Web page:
IHS Markit says latest U.S. PMI data indicate rate of collapse in U.S. economy peaked in April. U.S. private sector firms reported a slightly
slower rate of contraction in activity in May, according to latest PMI data from IHS Markit. The firm said its flash manufacturing
purchasing index rose to 39.8 in May from 36.1 in April. Meanwhile the flash services purchasing managers index rose in May to 36.9 from 26.7.
Any reading below 50 indicates worsening conditions. The flash estimate is typically based on approximately 85%-90% of total survey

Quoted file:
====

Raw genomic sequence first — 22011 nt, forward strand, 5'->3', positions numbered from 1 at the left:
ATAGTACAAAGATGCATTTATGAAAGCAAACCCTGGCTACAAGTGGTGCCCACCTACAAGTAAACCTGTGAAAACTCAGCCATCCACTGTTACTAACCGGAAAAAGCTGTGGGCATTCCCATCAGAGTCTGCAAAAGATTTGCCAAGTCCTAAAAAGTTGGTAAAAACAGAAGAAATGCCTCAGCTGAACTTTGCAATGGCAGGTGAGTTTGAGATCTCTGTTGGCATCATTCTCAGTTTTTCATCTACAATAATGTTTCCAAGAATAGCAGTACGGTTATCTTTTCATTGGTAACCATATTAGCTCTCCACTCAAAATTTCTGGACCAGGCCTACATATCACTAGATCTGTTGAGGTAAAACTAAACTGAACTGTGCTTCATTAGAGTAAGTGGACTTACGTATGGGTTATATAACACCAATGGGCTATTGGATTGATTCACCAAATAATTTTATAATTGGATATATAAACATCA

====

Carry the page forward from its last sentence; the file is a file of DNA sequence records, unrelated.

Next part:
responses each month.
“Encouragement comes from the survey indicating that the rate of economic collapse seems to have peaked in April. In the absence of a second wave of
COVID-19 infections, the decline should moderate further in coming month,” said Chris Williamson, chief business economist at IHS
“The unprecedented speed and scale of the coronavirus crisis will probably expose the limitations of surveys like the PMIs. While the
composite PMI is now consistent with GDP contracting by around 7% annualised in the second quarter, not much worse than the 4.8% fall in the
first quarter, the hard activity data for April suggest the eventual decline could be more like 40% annualized,” Andrew Hunter, senior U.S.
economist at Capital Economics.